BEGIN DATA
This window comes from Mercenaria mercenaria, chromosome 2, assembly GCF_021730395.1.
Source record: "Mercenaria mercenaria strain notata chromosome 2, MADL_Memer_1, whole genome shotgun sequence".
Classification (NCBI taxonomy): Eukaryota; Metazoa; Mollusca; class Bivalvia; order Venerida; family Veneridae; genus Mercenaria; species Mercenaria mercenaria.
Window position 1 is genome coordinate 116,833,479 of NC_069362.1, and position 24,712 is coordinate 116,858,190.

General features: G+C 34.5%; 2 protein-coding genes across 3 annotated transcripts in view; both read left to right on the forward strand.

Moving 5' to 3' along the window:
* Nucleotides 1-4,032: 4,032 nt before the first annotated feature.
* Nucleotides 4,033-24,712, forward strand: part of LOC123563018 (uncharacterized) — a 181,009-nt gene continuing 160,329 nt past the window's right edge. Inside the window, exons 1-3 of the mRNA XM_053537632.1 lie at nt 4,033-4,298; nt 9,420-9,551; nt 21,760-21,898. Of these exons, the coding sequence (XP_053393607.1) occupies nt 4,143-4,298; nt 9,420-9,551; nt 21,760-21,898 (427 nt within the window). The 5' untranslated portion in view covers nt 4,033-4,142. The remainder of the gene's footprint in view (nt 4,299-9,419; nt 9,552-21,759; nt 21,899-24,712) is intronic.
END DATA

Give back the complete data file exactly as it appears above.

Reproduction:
This window comes from Mercenaria mercenaria, chromosome 2, assembly GCF_021730395.1.
Source record: "Mercenaria mercenaria strain notata chromosome 2, MADL_Memer_1, whole genome shotgun sequence".
Classification (NCBI taxonomy): Eukaryota; Metazoa; Mollusca; class Bivalvia; order Venerida; family Veneridae; genus Mercenaria; species Mercenaria mercenaria.
Window position 1 is genome coordinate 116,833,479 of NC_069362.1, and position 24,712 is coordinate 116,858,190.

General features: G+C 34.5%; 2 protein-coding genes across 3 annotated transcripts in view; both read left to right on the forward strand.

Moving 5' to 3' along the window:
* Nucleotides 1-4,032: 4,032 nt before the first annotated feature.
* Nucleotides 4,033-24,712, forward strand: part of LOC123563018 (uncharacterized) — a 181,009-nt gene continuing 160,329 nt past the window's right edge. Inside the window, exons 1-3 of the mRNA XM_053537632.1 lie at nt 4,033-4,298; nt 9,420-9,551; nt 21,760-21,898. Of these exons, the coding sequence (XP_053393607.1) occupies nt 4,143-4,298; nt 9,420-9,551; nt 21,760-21,898 (427 nt within the window). The 5' untranslated portion in view covers nt 4,033-4,142. The remainder of the gene's footprint in view (nt 4,299-9,419; nt 9,552-21,759; nt 21,899-24,712) is intronic.